Target: The Self Determination for Gibraltar Group Chair Richard Buttigeig
Goal: Praise Gibraltar for ending their ceremonial balloon release to protect marine life.
A ceremonial balloon release that results in mass amounts of litter has been ended according to an announcement made by the Self Determination for Gibraltar Group (SDGG). SDGG decided to end the balloon release, which usually takes place every year on their holiday, National Day, because they recognize that it is harmful to the environment.
Balloon releases might look festive, but they are just another form of pollution—and a potentially deadly one. Most of those balloons will eventually end up in the ocean. Marine animals like sea turtles confuse the balloons for their prey, because floating balloons often look like jellyfish. When sea turtles swallow balloons, their intestines can be blocked, eventually leading to starvation. Marine animals and birds can also get tangled in the balloon strings or ribbons.
Gibraltar has recognized that some traditions must be changed in order to protect our planet and the creatures we share it with. Sign the petition below to thank Gibraltar for making a change that will help marine life.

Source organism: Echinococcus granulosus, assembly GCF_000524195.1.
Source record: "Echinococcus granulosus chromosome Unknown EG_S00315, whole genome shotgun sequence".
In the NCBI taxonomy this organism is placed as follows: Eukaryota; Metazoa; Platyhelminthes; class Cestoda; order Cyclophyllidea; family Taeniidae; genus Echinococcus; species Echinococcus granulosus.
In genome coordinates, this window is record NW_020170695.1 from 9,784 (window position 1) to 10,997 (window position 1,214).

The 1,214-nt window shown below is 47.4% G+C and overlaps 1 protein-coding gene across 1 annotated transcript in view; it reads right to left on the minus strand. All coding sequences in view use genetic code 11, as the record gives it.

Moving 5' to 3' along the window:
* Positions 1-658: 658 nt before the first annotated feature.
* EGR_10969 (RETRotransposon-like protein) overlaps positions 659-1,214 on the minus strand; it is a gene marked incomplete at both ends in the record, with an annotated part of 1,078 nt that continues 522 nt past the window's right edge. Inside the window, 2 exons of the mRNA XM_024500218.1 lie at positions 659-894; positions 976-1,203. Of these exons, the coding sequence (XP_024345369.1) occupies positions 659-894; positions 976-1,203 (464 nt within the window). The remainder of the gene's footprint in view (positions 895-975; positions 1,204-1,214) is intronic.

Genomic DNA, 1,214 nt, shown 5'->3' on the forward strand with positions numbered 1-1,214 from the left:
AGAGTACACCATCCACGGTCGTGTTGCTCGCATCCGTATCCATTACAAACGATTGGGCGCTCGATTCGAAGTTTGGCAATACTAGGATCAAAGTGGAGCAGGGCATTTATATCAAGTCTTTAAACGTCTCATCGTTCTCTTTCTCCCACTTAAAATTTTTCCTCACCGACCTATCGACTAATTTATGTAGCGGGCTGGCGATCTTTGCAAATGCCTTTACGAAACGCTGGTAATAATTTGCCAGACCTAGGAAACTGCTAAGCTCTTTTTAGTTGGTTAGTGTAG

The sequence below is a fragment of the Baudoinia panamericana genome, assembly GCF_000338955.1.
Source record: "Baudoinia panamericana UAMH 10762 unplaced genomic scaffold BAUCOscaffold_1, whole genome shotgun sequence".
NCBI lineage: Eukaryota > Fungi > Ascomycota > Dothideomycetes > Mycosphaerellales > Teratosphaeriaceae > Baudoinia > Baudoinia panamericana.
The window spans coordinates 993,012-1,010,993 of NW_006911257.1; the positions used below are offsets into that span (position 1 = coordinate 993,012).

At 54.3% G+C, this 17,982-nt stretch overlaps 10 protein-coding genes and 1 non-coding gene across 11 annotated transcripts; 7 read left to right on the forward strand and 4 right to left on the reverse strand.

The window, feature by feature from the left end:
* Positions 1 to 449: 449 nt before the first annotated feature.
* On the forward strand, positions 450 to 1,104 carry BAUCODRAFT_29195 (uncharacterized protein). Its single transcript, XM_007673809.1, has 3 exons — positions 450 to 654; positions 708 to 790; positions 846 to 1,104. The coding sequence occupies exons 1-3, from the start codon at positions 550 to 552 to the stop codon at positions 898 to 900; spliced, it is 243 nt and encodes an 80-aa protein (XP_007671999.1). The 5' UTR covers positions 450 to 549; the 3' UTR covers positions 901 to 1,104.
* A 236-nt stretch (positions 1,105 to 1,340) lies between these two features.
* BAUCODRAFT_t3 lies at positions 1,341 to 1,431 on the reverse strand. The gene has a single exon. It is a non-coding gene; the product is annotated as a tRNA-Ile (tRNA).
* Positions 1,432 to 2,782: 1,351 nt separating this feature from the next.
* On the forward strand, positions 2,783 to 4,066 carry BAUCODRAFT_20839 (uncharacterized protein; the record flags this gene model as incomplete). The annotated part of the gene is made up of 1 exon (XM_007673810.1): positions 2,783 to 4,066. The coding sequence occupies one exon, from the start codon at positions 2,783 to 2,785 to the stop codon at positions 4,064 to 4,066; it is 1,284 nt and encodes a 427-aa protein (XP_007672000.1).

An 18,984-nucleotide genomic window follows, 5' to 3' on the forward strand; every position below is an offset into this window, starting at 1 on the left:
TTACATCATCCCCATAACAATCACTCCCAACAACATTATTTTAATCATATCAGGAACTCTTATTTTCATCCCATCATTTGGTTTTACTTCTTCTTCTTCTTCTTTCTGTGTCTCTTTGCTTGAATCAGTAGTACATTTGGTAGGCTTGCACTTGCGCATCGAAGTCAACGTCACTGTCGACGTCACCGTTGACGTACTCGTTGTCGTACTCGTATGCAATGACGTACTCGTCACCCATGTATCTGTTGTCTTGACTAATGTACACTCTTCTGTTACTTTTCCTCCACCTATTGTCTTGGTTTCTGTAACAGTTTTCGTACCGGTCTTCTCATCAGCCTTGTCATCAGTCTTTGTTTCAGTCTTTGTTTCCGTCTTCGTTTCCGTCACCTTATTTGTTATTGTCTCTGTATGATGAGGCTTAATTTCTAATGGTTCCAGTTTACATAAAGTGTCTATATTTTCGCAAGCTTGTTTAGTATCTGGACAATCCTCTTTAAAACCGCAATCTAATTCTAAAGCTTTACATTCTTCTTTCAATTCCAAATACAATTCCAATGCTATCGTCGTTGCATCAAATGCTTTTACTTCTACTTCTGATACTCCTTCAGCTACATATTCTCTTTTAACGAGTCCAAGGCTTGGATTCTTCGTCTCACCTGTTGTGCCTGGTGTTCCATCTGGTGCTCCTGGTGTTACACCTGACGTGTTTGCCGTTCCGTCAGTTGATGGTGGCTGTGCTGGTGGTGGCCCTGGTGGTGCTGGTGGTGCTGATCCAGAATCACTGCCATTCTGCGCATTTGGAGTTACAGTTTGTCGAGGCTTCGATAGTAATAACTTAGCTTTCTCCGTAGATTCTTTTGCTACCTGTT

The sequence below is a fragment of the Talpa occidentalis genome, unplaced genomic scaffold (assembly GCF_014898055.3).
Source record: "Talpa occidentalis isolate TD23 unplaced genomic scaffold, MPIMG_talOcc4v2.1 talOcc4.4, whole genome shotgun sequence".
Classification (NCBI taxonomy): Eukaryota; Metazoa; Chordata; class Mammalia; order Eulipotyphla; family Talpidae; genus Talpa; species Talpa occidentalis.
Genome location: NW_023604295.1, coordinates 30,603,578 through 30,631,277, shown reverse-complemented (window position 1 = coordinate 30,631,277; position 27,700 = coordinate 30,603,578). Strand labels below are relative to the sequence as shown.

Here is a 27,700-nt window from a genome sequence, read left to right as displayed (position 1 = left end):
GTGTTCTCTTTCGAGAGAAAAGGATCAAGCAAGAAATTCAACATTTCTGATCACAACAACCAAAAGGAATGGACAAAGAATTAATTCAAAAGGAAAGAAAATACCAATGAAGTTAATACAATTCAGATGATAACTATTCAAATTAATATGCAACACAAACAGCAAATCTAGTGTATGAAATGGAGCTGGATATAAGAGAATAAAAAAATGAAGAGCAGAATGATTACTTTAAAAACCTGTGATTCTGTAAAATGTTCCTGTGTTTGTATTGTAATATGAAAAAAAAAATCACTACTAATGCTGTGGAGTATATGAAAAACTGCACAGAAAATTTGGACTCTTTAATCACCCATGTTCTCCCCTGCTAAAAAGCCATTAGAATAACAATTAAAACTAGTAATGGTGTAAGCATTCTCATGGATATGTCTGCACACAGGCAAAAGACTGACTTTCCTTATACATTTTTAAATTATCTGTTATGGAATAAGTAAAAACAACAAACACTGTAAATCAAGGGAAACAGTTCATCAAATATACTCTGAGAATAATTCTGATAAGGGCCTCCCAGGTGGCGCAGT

Dear Mr. Buttigeig,
I am writing to thank you for ending your annual balloon release. As you acknowledged in your statement, balloon releases are harmful to the environment and to animals. Most balloons will end up in the ocean, where they cause intestinal blockages in animals that confuse them for food. Ending your balloon release was a necessary step in making Gibraltar a more environmentally friendly place.
Our oceans are currently in poor condition because of pollution. Every year, eight million tons of trash goes into the ocean, and marine ecosystems are being devastated because of it. In order to save the oceans, we need everyone on the planet to work together to reduce their waste.
The fact that Gibraltar has taken the initiative of ending their balloon ceremony is commendable and sets a positive example for the rest of the world to follow. I hope you will continue to make environmentally conscious decisions in the future.
[You Name Here]
Photo credit: Jennie Rainsford